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Thursday, November 20, 2014

Writer, Activist Considers Burlington Mayoral Bid

Posted By on Thu, Nov 20, 2014 at 8:51 AM

click to enlarge Greg Guma - COURTESY: GREG GUMA
  • Courtesy: Greg Guma
  • Greg Guma
Burlington writer and activist Greg Guma says he's considering challenging Mayor Miro Weinberger in next March's election. 

"I'm not happy with what I've seen in the past three years," Guma says. "There's a rush to redevelopment. There's a move away from the kinds of balance and progressive vision we had for 30 years."

In an email and blog post Wednesday, Guma said he plans to hold a meeting with supporters in two weeks to assess whether there's sufficient enthusiasm for a challenge to the first-term Democrat. If he runs, Guma would join a growing list of contenders, which includes former Department of Public Works chief Steve Goodkind and could include Libertarian Loyal Ploof

"I'm available if there's sufficient energy," Guma says.

The Maple Street resident has a long history in alternative media. He has served as editor of the Vermont Vanguard Press, co-founder of the Vermont Guardian and executive director of the Pacifica Foundation, which owns Berkeley-based Pacifica Radio. During Weinberger's first run for mayor, in 2012, Guma covered the race for VTDigger.org. 

This wouldn't be the writer's first dip into electoral politics. Guma announced he would run for mayor in 1981, but he dropped out after fellow activist Bernie Sanders entered the race. Instead, he ran for the board of aldermen that year — and again in 1989. Both times, he says, he lost the election, but picked up 42 percent of the vote.

"If I could do the same citywide in this race, I could be the next mayor," he says.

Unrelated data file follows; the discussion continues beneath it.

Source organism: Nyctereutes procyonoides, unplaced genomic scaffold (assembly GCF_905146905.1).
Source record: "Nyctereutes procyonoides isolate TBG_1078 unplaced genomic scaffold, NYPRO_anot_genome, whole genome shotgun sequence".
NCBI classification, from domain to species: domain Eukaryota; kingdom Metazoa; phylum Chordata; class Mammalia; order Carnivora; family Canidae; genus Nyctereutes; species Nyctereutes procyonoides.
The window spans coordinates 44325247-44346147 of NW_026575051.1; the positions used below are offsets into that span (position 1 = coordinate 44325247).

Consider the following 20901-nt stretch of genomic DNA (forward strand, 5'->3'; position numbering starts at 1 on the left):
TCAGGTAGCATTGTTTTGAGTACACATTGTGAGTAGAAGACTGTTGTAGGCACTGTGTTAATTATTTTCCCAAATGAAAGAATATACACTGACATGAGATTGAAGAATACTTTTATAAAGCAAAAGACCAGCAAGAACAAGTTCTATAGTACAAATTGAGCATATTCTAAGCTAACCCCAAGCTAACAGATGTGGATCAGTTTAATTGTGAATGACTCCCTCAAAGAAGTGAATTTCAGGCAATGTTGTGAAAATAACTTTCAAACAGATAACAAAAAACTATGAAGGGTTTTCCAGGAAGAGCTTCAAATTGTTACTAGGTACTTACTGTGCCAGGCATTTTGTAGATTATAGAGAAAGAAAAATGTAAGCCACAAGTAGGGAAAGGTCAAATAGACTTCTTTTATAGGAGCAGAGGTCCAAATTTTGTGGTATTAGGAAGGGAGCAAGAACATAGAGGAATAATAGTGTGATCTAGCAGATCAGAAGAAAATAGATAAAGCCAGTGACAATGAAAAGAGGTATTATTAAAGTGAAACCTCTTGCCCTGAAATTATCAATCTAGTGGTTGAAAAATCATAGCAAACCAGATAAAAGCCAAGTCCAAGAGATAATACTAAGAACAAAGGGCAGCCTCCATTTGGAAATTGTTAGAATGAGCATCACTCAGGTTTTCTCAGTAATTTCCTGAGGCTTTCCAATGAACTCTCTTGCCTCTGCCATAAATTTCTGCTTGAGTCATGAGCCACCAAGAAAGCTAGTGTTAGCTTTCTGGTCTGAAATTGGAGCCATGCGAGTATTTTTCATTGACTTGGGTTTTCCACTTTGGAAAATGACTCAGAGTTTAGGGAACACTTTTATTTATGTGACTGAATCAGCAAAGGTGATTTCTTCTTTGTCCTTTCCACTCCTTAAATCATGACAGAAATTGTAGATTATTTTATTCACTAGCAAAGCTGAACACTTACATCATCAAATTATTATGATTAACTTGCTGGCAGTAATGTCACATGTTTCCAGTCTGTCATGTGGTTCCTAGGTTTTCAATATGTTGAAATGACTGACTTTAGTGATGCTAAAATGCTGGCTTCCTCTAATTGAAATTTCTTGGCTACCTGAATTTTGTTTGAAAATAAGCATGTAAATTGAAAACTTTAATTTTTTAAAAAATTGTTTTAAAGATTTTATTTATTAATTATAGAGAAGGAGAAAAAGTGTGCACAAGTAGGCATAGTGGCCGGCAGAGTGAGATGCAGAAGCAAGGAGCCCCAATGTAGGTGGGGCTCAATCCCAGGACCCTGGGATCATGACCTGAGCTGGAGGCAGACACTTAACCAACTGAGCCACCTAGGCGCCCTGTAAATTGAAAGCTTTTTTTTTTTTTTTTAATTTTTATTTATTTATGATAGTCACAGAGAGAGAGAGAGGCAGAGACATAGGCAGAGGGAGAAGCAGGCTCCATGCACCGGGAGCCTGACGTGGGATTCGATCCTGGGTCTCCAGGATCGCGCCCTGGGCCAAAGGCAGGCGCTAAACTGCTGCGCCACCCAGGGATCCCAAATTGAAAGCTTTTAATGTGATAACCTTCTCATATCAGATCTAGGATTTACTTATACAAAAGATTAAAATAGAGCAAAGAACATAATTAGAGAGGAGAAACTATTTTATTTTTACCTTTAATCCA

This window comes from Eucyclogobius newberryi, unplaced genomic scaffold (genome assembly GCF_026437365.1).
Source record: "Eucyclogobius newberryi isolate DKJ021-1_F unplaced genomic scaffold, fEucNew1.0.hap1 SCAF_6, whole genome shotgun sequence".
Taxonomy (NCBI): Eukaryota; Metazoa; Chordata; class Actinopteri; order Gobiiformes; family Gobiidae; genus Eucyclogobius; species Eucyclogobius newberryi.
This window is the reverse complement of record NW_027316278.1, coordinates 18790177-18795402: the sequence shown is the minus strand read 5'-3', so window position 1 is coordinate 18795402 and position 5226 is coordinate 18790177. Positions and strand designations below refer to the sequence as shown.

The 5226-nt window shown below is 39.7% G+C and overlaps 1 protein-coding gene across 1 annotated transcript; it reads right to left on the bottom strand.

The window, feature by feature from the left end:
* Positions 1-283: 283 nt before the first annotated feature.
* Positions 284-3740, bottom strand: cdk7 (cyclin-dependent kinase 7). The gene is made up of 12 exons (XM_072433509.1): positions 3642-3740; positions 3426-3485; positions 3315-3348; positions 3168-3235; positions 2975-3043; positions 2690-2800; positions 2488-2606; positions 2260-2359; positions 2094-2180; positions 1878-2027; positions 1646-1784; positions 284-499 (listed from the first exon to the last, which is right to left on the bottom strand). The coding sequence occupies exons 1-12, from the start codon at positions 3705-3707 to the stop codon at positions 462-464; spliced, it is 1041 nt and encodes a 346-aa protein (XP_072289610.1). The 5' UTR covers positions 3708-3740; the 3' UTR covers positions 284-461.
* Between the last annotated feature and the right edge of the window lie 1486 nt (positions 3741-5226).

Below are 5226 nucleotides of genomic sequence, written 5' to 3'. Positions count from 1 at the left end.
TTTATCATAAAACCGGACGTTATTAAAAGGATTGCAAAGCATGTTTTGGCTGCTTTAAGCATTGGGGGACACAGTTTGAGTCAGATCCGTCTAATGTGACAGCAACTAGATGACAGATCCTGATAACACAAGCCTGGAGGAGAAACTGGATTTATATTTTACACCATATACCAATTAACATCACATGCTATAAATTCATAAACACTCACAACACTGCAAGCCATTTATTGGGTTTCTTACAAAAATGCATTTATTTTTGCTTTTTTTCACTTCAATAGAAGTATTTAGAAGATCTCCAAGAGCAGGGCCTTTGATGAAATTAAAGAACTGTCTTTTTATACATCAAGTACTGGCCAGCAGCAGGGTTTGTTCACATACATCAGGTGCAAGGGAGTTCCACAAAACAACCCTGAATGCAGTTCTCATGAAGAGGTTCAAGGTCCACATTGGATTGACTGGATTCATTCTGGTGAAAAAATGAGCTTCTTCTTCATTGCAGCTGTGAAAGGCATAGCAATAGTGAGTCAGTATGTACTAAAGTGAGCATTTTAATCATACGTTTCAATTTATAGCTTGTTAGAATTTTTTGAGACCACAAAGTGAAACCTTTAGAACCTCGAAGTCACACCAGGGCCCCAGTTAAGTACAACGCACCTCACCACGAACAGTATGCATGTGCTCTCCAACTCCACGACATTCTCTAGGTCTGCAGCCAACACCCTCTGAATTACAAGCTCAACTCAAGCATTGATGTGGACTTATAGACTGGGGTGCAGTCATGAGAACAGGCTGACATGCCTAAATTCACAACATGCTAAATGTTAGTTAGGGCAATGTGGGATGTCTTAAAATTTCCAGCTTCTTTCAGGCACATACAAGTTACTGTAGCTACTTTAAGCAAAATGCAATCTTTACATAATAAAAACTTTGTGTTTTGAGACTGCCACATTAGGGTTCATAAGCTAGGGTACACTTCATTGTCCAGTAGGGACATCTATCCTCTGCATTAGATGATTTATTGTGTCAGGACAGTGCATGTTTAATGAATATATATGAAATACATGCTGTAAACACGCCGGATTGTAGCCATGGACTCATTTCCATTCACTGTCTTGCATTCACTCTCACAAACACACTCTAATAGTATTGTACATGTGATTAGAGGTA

According to Guma, Weinberger is "a talented manager" but, "He's far too close with the developer class and not in touch with all the problems facing the city."

"He's making the steamrollers run on time, but that's not the only thing that's important," Guma says. "The question is, in what direction are they running?"

In a written statement Thursday morning, Weinberger kept the focus on his own record. 

"Whether or not Mr. Guma decides to enter the race, I appreciate his engagement and perspective on city issues. Since taking office, we have been focused on three things: fixing the city's badly damaged finances, getting the city moving again, and restoring trust in City Hall. While this work is not done, we have been able to make major progress toward each of these goals because we have relentlessly sought ideas and support from every corner of our community," the mayor said. "I look forward to a vigorous debate in the months ahead about where we want to go next as a community and am confident that voters will demonstrate in March that democracy in Burlington is alive and well."   

Guma is equally dismissive of Goodkind, who served in the Sanders administration and shares Guma's progressive politics. Goodkind retired last year after 32 years in city government.

"Steve is a good manager, but being a good manager or a good bureaucrat is not the same as being a good political leader," Guma says. "He's not running for head of the DPW."

Reached Wednesday evening, Goodkind declined to comment on a possible Guma bid. He said he's focused on gathering signatures to appear on the ballot next Town Meeting Day. 

"If I get my signatures I'm running," Goodkind said. 

If he jumps into the race, Guma says, he will fight the privatization of Burlington Telecom, work to make housing more affordable and empower the city's neighborhood planning assemblies.

Despite his liberal politics, Guma says he likely won't seek the nomination of the Vermont Progressive Party. Instead, he would probably run as an independent. Goodkind, who served under two Progressive mayors, hasn't said whether he'll seek the party's imprimatur. 

Says Guma, "I don't think the Progressives represent a substantial difference in a lot of the development priorities of the city."


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About The Author

Paul Heintz

Paul Heintz

Bio:
Paul Heintz is a staff writer and political editor for Seven Days. He wrote the "Fair Game" political column from May 2012 through December 2016.

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